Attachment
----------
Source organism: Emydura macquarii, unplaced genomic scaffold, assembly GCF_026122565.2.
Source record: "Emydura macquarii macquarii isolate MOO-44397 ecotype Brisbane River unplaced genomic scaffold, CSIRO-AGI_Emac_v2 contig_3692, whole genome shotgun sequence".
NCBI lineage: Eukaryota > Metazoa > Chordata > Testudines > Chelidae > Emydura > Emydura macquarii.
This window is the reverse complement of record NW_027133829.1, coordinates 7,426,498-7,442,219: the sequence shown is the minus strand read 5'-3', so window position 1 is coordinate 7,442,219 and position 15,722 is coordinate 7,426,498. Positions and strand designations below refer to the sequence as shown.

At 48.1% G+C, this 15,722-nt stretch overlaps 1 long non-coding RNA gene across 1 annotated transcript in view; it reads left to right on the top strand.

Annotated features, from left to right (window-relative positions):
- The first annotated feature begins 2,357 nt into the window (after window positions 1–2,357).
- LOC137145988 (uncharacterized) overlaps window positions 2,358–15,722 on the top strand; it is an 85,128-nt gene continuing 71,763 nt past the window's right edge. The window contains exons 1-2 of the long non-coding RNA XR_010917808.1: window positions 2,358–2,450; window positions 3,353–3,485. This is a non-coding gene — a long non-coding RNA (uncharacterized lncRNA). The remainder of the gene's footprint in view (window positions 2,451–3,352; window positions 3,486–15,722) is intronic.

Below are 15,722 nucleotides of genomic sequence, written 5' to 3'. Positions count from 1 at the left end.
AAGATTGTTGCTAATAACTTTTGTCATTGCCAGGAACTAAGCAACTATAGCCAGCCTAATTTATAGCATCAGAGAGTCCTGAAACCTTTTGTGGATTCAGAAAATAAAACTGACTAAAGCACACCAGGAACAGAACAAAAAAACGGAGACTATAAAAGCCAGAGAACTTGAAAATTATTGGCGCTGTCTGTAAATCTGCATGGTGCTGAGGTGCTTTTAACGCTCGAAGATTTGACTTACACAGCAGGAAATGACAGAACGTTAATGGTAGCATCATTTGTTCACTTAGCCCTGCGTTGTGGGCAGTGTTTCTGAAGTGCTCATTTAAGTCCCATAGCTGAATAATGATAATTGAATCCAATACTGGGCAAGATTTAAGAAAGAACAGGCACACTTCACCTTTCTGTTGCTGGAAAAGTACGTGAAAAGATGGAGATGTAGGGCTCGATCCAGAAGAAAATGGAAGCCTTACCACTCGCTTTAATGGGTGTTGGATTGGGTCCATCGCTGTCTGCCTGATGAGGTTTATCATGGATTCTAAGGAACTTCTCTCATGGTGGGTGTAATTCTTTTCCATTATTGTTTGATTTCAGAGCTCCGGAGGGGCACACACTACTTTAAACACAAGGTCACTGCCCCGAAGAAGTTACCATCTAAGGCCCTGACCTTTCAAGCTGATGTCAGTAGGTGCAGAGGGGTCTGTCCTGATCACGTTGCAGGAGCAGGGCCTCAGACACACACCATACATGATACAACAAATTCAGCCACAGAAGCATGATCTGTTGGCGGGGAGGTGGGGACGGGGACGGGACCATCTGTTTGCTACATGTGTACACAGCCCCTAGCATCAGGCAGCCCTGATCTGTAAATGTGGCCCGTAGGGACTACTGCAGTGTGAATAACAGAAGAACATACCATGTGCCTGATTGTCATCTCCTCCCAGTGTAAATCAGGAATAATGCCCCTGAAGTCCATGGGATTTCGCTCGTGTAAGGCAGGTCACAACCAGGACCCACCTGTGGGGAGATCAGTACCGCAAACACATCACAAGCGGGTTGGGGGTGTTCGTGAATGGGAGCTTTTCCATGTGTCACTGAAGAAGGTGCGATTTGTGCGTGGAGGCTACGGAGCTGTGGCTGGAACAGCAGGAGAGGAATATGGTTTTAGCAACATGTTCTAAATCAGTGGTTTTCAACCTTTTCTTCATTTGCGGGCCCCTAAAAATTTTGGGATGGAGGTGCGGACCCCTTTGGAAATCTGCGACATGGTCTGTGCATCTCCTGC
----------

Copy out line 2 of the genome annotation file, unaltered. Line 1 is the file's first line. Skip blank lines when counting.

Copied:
Source record: "Emydura macquarii macquarii isolate MOO-44397 ecotype Brisbane River unplaced genomic scaffold, CSIRO-AGI_Emac_v2 contig_3692, whole genome shotgun sequence".